This story was originally published in XXIV magazine 2018

Sitting in Popinjay’s, the rooftop restaurant at The Murray Hong Kong in Central, Gene Shigekawa, managing partner of biotech company Maz World, is in deep thought.

“I just calculated I took a hundred flights in the last year,” he says. That means he’s on a flight every three days. “Well, that number includes transit flights, too,” he chuckles.

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Starting out as a star tennis player in high school and at university, Shigekawa was exposed to foreign culture at a young age – something of a rarity at that time for someone from his home country, Japan.

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“Japan used to be the second largest economy in the world, and the economy and businesses could afford to stay very domestic. However, the Japanese economy is slowing down now and it needs to look beyond its shores to grow, but there is an element of cultural resistance.”

I run an international business between Japan and the US. For me, time never stops

It was his ability to transition in and out of his own culture that gave Shigekawa the unique opportunity to work with Dr Yasuhiro Tsukamoto – a scientist who has made revolutionary discoveries in the uses of the antibodies derived from an ostrich egg, which are said to be much more resilient and far more economical to manufacture than current antibody production.

“Currently at Maz World, besides the success in creating antibodies for skincare solutions, we developed the antibodies that target enzymes in the digestive tract to massively curb the absorption of sugars. We’re trying to commercialise this as a treatment for people with diabetes.”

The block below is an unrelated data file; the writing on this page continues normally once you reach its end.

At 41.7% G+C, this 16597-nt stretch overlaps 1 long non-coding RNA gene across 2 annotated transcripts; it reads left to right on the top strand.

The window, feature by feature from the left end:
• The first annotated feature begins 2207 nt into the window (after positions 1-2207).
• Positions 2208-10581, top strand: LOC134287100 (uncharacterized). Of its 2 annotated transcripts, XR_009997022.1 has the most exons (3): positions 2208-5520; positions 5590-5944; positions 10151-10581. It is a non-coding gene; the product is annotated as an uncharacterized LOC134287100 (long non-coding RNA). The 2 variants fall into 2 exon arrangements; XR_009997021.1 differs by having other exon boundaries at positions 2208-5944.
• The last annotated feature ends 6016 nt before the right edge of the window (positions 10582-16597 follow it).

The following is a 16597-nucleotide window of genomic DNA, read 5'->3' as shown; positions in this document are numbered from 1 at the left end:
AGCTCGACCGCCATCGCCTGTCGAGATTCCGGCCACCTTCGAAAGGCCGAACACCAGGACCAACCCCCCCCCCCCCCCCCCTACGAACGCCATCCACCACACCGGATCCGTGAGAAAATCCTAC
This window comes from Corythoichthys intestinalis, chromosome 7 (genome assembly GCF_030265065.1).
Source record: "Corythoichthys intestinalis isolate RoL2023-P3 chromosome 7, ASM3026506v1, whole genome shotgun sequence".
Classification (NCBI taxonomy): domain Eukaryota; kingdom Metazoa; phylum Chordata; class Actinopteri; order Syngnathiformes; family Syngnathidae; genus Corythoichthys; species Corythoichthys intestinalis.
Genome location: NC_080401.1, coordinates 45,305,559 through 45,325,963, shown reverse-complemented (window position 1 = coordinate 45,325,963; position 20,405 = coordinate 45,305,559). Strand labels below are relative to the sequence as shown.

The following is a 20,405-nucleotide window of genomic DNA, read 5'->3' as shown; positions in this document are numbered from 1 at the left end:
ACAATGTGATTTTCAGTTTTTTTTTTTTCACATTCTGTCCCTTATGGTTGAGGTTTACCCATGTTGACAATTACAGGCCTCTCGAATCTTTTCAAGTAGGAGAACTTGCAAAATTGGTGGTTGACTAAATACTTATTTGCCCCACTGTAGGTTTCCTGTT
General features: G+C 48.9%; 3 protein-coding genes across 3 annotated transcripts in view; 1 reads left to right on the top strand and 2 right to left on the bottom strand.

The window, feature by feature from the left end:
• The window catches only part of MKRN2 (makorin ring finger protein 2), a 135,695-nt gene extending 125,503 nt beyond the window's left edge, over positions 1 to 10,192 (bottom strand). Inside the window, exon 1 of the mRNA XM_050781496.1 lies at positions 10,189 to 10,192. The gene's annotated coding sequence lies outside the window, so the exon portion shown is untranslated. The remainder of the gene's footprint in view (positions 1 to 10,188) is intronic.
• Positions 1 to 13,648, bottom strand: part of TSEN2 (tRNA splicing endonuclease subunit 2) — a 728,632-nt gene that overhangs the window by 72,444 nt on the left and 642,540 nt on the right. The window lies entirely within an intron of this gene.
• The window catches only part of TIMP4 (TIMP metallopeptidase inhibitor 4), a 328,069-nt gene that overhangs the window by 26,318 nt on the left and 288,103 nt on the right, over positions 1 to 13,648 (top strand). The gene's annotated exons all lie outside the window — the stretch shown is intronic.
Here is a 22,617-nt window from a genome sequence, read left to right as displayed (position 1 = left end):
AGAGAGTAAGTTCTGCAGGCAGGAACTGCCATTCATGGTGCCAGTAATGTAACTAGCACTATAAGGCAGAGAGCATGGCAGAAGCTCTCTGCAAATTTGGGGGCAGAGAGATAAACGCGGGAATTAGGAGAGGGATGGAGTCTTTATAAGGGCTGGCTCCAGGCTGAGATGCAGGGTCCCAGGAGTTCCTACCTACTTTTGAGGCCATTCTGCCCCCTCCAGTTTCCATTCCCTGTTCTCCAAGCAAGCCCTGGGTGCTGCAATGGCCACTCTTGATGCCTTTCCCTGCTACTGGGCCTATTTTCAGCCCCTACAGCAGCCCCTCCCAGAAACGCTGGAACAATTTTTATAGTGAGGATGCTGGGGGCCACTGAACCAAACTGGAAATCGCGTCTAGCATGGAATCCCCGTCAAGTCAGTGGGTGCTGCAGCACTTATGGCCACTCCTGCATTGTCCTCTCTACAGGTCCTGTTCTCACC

With such a revolutionary product on his hands, Shigekawa is in high demand.

“I run an international business between Japan and the US. For me, time never stops,” he says. While many would cringe at an almost 24-hour work day, Shigekawa relishes in the efficiency.

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“I was living in the US when I first started my career and dealt with clients in Japan.

“I liked the time difference because I work during the daytime Stateside, while my clients are sleeping, and when they wake up, they will see what progress we’ve made on the project.”

Shigekawa is working with the Japanese, Hong Kong and Singaporean governments to develop his technology.

“We want to market this to the world as a supplement for diabetics. It could make a huge difference to patients.”

Gene Shigekawa’s preferred timepiece

“I am a partner in a biotech company and I admire the integration of lifestyle and technology. I feel the TAG Heuer Connected Modular is a balance of both.”

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